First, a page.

This post has been updated.
Senate Democratic leaders on Wednesday introduced their own plan for paying for President Obama’s jobs package, proposing a 5 percent surtax on millionaires to cover the cost of the $447 billion initiative.
Senate Majority Leader Harry Reid (D-Nev.), Majority Whip Dick Durbin (D-Ill.) and Democratic Policy Committee Chairman Charles Schumer (D-N.Y.) unveiled their counter-proposal to the White House’s plan at a Capitol news conference Wednesday morning.
“This is a change from the original proposal, but we’ve consulted with the White House on this and they’re fine with the idea,” Schumer said. “In fact, their pay-fors were a trigger, and the president from the beginning said he welcomes alternative ways of paying for it. We think we have found the best way to pay for it, and we believe this package reflects our priorities and the president’s priorities.”
The White House’s original jobs plan calls for the 12-member debt reduction “supercommittee” to come up with the nearly half-trillion dollars’ worth of deficit savings necessary to cover the cost of Obama’s proposal. If the supercommittee is unable to find those savings, then the White House plan would pull the “trigger” on a proposal that would generate $467 billion in new revenue over the next decade by closing tax loopholes benefiting oil and gas companies as well as eliminating deductions for individuals earning more than $200,000 and families earning more than $250,000 a year.
But as Durbin noted in a radio interview last week, some lawmakers from oil-producing states had balked at the provisions targeting oil and gas companies, while other members objected to the $200,000 and $250,000 income thresholds as too low.
Senate Democrats’ revised plan would generate about $447 billion in new revenue through the additional five-percent tax on individuals earning more than $1 million a year, the leaders said Wednesday.
Schumer – who during last year’s lame duck session introduced a measure that would have let the Bush-era tax cuts expire for those earning $1 million or more -- said that drawing the line at the higher threshold was “the right thing to do.”
“In the eyes of many, it is hard to ask more of households that make $250,000 or $300,000 a year,” he said. “They are not rich, and in large parts of the country, that kind of income does not get you a big home or lots of vacations or anything else that’s associated with wealth in America. It also would affect too many small businesses if you drew the line below a million dollars.”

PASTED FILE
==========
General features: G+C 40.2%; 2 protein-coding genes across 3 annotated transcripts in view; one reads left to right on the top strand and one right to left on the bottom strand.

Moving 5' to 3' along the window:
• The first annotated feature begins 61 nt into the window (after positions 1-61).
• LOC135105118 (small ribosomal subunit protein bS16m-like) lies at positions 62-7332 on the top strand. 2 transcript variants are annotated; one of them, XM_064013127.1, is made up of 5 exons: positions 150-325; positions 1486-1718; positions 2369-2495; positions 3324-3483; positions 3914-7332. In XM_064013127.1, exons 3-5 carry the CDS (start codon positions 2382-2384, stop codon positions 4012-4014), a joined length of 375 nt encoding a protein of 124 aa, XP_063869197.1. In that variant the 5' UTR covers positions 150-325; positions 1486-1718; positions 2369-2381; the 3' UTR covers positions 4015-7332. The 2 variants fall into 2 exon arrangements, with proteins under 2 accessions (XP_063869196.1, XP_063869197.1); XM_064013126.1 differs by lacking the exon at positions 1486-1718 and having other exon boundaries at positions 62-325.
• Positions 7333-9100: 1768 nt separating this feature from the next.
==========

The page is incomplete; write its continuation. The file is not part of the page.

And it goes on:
Sen. Mary Landrieu (D-La.), one of the lawmakers who balked at the original proposal, said in a statement Wednesday that Reid’s move was “a key step in the right direction.”
“I applaud Senator Reid’s leadership in finding a way to pay for President Obama’s jobs package that doesn’t onerously target a single sector of our economy that is critical to our economic recovery and energy security,” Landrieu said. “The oil and gas industry contributes billions of dollars to our economy each year and supports more than 9 million American jobs, including 300,000 in Louisiana. I am pleased that Leader Reid heard our concerns and has taken a much-improved approach to paying for this important legislation.”
Public opinion is solidly on the side of Democrats and the White House when it comes to raising taxes on the wealthy, as Paul Kane and Scott Clement report in this morning’s Post.
Seventy-five percent of respondents in the latest Washington Post-ABC News poll -- including majorities of independents, moderates, conservatives and Republicans -- support raising taxes on millionaires.
One of the few groups opposed to increasing taxes on those earning more than $1 million dollars a year is tea-party supporters.
Senate Democratic leaders argued Wednesday that their new proposal would make it “very tough for Republicans to oppose the president’s jobs package.” Even so, throughout the jobs and deficit-reduction debate, Republicans have remained steadfastly opposed to any measure that would increase taxes.
Schumer’s legislation aimed at millionaires at the end of the last Congress failed to secure any Republican support – and in fact, the bill lost the support of four members of the Democratic caucus, including Durbin.
Reid reiterated Wednesday that he believed “most Democrats” would back the new proposal, although he stopped short of predicting unanimous support. He added that he and other leaders “look forward” to amendments being offered once the bill comes to the floor later this month.
House Minority Whip Steny Hoyer (D-Md.) told reporters Wednesday afternoon that he supports both the original Obama proposal and the one unveiled by Senate Democrats.
“The Senate has an alternative that will accomplish the same objective in a different way,” Hoyer said. “We’ll certainly consider it over here, and I think we’d be very pleased to support it. In fact, some of our members may like that alternative better. I’m sure that’s the case, as a matter of fact, but ... as the whip I haven’t made a count on that.”
He also took aim at House Republican leaders for declining to bring the Obama jobs package to the floor.
“The important thing is that we urge our Republican colleagues, bring to the floor a bill,” Hoyer said. “If it’s their bill, so be it. Allow us to offer amendments to it. If it’s our bill, and if it’s the president’s bill, fine. They can offer amendments to it. Let the American public see who wants to vote to create jobs in the short term and in the long term.”
In the Senate, Minority Leader Mitch McConnell (R-Ky.) on Tuesday pushed for an immediate vote on Obama’s jobs package. But Reid blocked the move, which he called a “political stunt,” and pledged that he would bring the jobs measure to the floor before the month is out.